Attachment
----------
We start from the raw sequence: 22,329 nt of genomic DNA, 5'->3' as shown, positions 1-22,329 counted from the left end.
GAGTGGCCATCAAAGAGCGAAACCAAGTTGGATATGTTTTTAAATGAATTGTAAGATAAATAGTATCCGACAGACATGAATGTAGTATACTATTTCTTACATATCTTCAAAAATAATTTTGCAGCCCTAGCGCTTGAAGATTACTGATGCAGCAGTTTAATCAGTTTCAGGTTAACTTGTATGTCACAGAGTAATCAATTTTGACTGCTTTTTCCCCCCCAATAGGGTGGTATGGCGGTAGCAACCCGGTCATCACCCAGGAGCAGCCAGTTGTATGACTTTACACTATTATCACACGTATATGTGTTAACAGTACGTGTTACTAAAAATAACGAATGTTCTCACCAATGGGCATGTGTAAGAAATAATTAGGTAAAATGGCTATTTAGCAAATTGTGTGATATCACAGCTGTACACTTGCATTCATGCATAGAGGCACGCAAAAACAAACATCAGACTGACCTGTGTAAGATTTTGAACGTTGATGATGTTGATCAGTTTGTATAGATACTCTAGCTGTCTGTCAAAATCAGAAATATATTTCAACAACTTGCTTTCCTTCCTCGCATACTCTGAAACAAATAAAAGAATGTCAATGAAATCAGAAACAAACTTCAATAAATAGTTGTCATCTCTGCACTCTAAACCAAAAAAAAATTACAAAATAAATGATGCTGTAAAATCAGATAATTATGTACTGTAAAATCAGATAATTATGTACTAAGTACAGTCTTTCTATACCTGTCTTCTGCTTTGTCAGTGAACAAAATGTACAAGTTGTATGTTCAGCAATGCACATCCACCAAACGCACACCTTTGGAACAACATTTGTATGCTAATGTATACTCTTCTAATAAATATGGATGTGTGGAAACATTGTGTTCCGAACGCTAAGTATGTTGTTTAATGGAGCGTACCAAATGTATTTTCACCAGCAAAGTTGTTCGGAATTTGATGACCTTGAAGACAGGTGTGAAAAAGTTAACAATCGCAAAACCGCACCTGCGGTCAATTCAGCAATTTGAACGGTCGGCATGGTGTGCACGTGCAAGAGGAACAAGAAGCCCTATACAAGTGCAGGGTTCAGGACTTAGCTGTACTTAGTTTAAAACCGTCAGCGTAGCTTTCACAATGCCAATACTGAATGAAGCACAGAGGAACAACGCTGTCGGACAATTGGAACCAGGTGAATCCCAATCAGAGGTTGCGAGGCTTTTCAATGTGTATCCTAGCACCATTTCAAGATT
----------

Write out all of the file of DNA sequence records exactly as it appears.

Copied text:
We start from the raw sequence: 22,329 nt of genomic DNA, 5'->3' as shown, positions 1-22,329 counted from the left end.
GAGTGGCCATCAAAGAGCGAAACCAAGTTGGATATGTTTTTAAATGAATTGTAAGATAAATAGTATCCGACAGACATGAATGTAGTATACTATTTCTTACATATCTTCAAAAATAATTTTGCAGCCCTAGCGCTTGAAGATTACTGATGCAGCAGTTTAATCAGTTTCAGGTTAACTTGTATGTCACAGAGTAATCAATTTTGACTGCTTTTTCCCCCCCAATAGGGTGGTATGGCGGTAGCAACCCGGTCATCACCCAGGAGCAGCCAGTTGTATGACTTTACACTATTATCACACGTATATGTGTTAACAGTACGTGTTACTAAAAATAACGAATGTTCTCACCAATGGGCATGTGTAAGAAATAATTAGGTAAAATGGCTATTTAGCAAATTGTGTGATATCACAGCTGTACACTTGCATTCATGCATAGAGGCACGCAAAAACAAACATCAGACTGACCTGTGTAAGATTTTGAACGTTGATGATGTTGATCAGTTTGTATAGATACTCTAGCTGTCTGTCAAAATCAGAAATATATTTCAACAACTTGCTTTCCTTCCTCGCATACTCTGAAACAAATAAAAGAATGTCAATGAAATCAGAAACAAACTTCAATAAATAGTTGTCATCTCTGCACTCTAAACCAAAAAAAAATTACAAAATAAATGATGCTGTAAAATCAGATAATTATGTACTGTAAAATCAGATAATTATGTACTAAGTACAGTCTTTCTATACCTGTCTTCTGCTTTGTCAGTGAACAAAATGTACAAGTTGTATGTTCAGCAATGCACATCCACCAAACGCACACCTTTGGAACAACATTTGTATGCTAATGTATACTCTTCTAATAAATATGGATGTGTGGAAACATTGTGTTCCGAACGCTAAGTATGTTGTTTAATGGAGCGTACCAAATGTATTTTCACCAGCAAAGTTGTTCGGAATTTGATGACCTTGAAGACAGGTGTGAAAAAGTTAACAATCGCAAAACCGCACCTGCGGTCAATTCAGCAATTTGAACGGTCGGCATGGTGTGCACGTGCAAGAGGAACAAGAAGCCCTATACAAGTGCAGGGTTCAGGACTTAGCTGTACTTAGTTTAAAACCGTCAGCGTAGCTTTCACAATGCCAATACTGAATGAAGCACAGAGGAACAACGCTGTCGGACAATTGGAACCAGGTGAATCCCAATCAGAGGTTGCGAGGCTTTTCAATGTGTATCCTAGCACCATTTCAAGATT